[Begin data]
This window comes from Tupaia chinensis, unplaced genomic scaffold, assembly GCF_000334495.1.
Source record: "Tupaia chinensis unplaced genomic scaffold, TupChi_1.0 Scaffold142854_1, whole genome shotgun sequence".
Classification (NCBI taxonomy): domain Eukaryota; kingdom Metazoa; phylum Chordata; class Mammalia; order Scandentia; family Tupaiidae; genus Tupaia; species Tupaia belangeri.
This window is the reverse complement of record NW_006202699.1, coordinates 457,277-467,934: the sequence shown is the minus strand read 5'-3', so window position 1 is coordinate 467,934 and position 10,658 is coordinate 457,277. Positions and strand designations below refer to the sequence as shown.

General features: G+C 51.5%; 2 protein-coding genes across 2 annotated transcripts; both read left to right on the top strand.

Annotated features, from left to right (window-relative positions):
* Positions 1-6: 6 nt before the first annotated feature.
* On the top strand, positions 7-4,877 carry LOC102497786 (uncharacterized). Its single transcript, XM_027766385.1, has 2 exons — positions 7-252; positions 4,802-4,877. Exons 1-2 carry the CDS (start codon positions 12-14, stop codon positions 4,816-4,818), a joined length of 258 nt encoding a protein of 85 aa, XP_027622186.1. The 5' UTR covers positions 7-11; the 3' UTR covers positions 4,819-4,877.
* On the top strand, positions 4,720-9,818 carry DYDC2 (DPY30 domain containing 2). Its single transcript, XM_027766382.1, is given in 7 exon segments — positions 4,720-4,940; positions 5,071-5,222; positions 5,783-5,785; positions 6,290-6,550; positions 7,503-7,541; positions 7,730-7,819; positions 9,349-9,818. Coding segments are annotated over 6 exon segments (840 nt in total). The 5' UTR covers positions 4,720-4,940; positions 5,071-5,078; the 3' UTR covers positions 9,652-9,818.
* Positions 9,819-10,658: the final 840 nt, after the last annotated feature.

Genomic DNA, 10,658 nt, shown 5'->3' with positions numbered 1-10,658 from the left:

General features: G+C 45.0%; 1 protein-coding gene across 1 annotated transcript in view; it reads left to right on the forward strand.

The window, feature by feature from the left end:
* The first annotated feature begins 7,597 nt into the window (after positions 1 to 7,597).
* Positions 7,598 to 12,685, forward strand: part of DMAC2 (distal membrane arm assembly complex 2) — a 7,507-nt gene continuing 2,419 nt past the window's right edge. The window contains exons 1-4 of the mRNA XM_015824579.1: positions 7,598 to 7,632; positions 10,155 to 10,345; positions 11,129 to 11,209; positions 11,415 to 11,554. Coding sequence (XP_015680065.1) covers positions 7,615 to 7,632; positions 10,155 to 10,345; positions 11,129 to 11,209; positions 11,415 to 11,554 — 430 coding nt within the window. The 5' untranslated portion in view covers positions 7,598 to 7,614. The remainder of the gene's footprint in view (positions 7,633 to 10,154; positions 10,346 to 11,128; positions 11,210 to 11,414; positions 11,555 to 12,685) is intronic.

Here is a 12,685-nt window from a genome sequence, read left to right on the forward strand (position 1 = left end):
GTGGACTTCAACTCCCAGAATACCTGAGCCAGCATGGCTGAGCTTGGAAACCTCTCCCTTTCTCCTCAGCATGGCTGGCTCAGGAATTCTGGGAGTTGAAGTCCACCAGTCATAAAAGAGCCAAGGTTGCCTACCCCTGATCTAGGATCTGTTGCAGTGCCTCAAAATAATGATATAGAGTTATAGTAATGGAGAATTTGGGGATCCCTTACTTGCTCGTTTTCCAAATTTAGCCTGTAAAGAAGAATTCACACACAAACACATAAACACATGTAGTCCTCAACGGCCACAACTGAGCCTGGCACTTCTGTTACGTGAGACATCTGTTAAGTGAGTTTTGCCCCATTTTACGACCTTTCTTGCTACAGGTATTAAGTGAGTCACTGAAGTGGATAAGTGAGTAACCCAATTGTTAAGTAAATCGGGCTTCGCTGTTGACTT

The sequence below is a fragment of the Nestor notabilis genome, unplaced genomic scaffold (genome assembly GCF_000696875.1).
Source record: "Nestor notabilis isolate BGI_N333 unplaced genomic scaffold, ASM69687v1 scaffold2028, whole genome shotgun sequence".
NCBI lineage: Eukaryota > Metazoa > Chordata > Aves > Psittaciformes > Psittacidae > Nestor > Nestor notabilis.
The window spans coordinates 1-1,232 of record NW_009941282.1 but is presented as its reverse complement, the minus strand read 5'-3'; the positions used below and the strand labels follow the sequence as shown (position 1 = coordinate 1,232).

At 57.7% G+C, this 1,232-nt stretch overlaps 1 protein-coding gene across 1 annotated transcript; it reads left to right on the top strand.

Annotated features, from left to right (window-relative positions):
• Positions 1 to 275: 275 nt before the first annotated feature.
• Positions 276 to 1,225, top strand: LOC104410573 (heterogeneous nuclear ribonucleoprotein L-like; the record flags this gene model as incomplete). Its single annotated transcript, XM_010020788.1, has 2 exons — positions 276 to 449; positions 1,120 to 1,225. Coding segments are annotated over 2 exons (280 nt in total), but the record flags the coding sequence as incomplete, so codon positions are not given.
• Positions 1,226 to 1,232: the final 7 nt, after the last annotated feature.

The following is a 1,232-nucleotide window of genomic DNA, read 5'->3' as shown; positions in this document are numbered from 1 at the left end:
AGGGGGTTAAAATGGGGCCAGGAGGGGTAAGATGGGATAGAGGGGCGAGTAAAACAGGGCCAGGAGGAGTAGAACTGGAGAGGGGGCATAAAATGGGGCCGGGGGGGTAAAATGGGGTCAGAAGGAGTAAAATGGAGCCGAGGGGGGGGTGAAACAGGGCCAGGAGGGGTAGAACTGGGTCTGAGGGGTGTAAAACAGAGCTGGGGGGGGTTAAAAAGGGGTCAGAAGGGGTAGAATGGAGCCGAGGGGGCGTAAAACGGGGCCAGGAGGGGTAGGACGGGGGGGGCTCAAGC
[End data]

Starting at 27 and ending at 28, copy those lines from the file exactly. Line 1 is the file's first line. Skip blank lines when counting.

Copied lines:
The following is a 1,232-nucleotide window of genomic DNA, read 5'->3' as shown; positions in this document are numbered from 1 at the left end:
AGGGGGTTAAAATGGGGCCAGGAGGGGTAAGATGGGATAGAGGGGCGAGTAAAACAGGGCCAGGAGGAGTAGAACTGGAGAGGGGGCATAAAATGGGGCCGGGGGGGTAAAATGGGGTCAGAAGGAGTAAAATGGAGCCGAGGGGGGGGTGAAACAGGGCCAGGAGGGGTAGAACTGGGTCTGAGGGGTGTAAAACAGAGCTGGGGGGGGTTAAAAAGGGGTCAGAAGGGGTAGAATGGAGCCGAGGGGGCGTAAAACGGGGCCAGGAGGGGTAGGACGGGGGGGGCTCAAGC